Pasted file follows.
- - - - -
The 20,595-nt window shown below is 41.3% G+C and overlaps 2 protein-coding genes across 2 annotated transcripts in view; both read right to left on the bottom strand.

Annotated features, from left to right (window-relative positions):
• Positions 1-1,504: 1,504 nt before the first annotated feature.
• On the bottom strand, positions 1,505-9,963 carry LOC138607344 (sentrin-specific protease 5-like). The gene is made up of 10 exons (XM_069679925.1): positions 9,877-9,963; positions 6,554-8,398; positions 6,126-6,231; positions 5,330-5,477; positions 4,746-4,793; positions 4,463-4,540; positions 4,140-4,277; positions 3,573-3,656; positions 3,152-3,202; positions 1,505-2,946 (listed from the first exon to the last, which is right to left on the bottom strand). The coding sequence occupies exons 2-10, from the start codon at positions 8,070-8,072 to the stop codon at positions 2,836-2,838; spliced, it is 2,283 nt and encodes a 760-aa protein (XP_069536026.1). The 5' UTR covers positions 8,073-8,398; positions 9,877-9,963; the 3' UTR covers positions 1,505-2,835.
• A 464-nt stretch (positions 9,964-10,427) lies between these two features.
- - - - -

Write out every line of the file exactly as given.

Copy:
The 20,595-nt window shown below is 41.3% G+C and overlaps 2 protein-coding genes across 2 annotated transcripts in view; both read right to left on the bottom strand.

Annotated features, from left to right (window-relative positions):
• Positions 1-1,504: 1,504 nt before the first annotated feature.
• On the bottom strand, positions 1,505-9,963 carry LOC138607344 (sentrin-specific protease 5-like). The gene is made up of 10 exons (XM_069679925.1): positions 9,877-9,963; positions 6,554-8,398; positions 6,126-6,231; positions 5,330-5,477; positions 4,746-4,793; positions 4,463-4,540; positions 4,140-4,277; positions 3,573-3,656; positions 3,152-3,202; positions 1,505-2,946 (listed from the first exon to the last, which is right to left on the bottom strand). The coding sequence occupies exons 2-10, from the start codon at positions 8,070-8,072 to the stop codon at positions 2,836-2,838; spliced, it is 2,283 nt and encodes a 760-aa protein (XP_069536026.1). The 5' UTR covers positions 8,073-8,398; positions 9,877-9,963; the 3' UTR covers positions 1,505-2,835.
• A 464-nt stretch (positions 9,964-10,427) lies between these two features.